SALLY Bamber is the latest artist to be inspired by the wild and wonderful nature of Brantwood, the former home of John Ruskin, overlooking Coniston Water.
In his day, Ruskin’s watercolour flower studies reflected his taste for small unassuming plants.
Sally has followed in the illustrious Victorian's creative footsteps but drawn predominantly to wild flowers found in Brantwood’s more hidden leafy corners - the woundworts, ragworts, and bog asphodels on the higher woodland slopes; yellow rattles, plantains and eyebrights in the hay meadow.
Having relocated from London to rural Cumbria in 2008, Sally had little knowledge of wild flowers so encountered them through an artist’s eyes rather than those of an informed botanist.
Over two years she explored the garden in its seasonal cycles.
Previously an oil painter, Sally said it was an "eye opening experience," which honed her skills with watercolours.
Her resulting paintings - 49 in all - express her delight in discovering this world of minute detail and exquisite design.
To become intimate with the beauty of small flowers demands the rare faculty of 'seeing' clearly, central to Ruskin’s aesthetic. Rooted in patience and a slowing down of time, Sally’s series embodies this freshness of vision and her love of collaboration shines through, extending the scope of her exhibition by embracing the expertise of Brantwood's amazing team of gardeners, partnered Ulverston's popular wildflower poet Maggie Norton and linked with medical herbalist Sarah Atkinson, and energy practitioner Jane Alexander; their valuable insights complemented Sally’s exquisitely crafted watercolours.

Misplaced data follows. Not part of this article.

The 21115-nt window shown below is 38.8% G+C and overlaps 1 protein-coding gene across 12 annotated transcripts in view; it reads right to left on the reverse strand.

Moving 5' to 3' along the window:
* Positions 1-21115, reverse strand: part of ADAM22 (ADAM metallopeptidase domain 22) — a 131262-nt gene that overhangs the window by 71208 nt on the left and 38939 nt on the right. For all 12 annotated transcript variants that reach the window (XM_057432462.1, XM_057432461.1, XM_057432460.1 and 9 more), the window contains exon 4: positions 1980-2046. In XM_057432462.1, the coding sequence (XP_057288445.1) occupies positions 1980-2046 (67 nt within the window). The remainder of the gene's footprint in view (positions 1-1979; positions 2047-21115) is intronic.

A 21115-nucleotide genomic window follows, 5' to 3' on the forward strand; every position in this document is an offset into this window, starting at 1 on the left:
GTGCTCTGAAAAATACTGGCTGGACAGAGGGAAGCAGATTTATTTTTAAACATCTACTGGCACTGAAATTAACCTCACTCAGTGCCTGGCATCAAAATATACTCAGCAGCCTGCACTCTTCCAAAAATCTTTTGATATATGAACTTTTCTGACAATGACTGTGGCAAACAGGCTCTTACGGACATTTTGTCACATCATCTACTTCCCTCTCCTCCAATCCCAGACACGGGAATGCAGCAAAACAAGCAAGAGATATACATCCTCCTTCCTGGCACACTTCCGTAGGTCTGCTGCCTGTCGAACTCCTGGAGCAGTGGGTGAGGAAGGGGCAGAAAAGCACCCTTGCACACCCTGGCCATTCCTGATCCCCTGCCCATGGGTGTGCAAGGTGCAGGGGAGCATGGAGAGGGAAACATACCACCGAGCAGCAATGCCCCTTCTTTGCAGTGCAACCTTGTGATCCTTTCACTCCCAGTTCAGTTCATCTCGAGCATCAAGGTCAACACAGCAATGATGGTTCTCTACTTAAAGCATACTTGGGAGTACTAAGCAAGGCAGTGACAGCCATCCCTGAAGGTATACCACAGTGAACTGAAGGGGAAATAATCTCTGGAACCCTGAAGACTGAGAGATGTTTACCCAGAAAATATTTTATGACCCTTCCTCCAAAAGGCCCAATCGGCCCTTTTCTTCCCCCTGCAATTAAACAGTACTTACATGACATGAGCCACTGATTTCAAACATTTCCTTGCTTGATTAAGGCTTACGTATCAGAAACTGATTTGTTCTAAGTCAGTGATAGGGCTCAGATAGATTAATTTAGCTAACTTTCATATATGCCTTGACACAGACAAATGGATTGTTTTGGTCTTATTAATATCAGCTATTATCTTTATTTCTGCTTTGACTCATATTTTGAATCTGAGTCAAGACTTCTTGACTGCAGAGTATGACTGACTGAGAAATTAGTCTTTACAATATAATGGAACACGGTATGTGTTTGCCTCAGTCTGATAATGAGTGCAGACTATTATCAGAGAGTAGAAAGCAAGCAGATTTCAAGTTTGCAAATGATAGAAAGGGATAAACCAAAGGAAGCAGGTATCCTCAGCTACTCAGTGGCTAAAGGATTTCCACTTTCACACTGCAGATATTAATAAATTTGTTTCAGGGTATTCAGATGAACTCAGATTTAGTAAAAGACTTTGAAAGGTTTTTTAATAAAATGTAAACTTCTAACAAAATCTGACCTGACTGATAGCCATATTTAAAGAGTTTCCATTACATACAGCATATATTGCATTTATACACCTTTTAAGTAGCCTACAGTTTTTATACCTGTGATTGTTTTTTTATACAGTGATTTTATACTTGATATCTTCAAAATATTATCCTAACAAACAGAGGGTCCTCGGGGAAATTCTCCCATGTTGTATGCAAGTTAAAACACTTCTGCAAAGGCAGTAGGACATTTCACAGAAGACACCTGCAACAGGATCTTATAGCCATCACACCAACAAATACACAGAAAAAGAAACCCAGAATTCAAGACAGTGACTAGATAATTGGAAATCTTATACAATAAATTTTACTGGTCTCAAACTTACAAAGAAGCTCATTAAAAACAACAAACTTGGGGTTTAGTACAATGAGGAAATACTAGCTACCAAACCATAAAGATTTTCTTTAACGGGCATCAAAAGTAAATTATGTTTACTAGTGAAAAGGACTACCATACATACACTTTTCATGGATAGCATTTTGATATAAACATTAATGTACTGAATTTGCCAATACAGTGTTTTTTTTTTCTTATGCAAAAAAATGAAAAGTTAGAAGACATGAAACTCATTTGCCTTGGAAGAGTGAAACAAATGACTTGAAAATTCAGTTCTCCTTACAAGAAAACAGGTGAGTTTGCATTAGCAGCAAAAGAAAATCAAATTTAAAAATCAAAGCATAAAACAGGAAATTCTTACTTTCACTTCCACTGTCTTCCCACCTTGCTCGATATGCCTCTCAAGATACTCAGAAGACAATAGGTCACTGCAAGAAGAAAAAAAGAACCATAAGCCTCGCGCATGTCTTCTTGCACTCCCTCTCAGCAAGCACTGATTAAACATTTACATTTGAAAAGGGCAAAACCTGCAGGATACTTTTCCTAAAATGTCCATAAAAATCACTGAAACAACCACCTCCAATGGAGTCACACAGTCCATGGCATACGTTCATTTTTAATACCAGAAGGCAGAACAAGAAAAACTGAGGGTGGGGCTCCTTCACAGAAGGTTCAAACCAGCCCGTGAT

Sally's Flowers at Brantwood runs at the Coniston's venue's Severn Studio until November 1.
However, until September 27, the exhibition falls under the banner of C-Art with Sally popping into the studio each day painting flowers, showing visitors around her work and inviting visitor participation to paint and draw from the fresh flowers in the studio. An added treat will be wordsmith Maggie performing her poetry in the studio on Sunday (September 20) from 2pm-4pm.
Sally is an artist and graphic designer, working from her own studio overlooking the spectacular Duddon Valley: "My studio's in the corner of a field and looks out over ancient oaks. From here I make watercolours of wildflowers. It began with studying the flowers in my garden as a way of getting to know it. Then came the opportunity to spend time discovering the gardens at Brantwood, at first it was rather daunting because of the vastness of it.
"Brantwood's head gardener Sally Beamish brought my attention to the hay-meadow project, this aligned with wildflower paintings I have been making with poet Maggie, and from this I found a focus and a very pleasurable method of working."
For the past three years Sally has been a tutor at Brantwood running workshops in portrait painting working in oil and life drawing working with charcoal.
Her hay-meadow seed project became a community project linking Ulverston's Ford Park and Brantwood: "The hay meadow seeds on sale in the shop at Brantwood and at Ford Park have been grown, scythed and gathered at Brantwood, sun-dried, turned and assembled by wonderful volunteers at Ford Park."
Flowers at Brantwood is open daily from 10.30am-5pm. For further information telephone Brantwood on 015394-41396. www.brantwood.org.uk.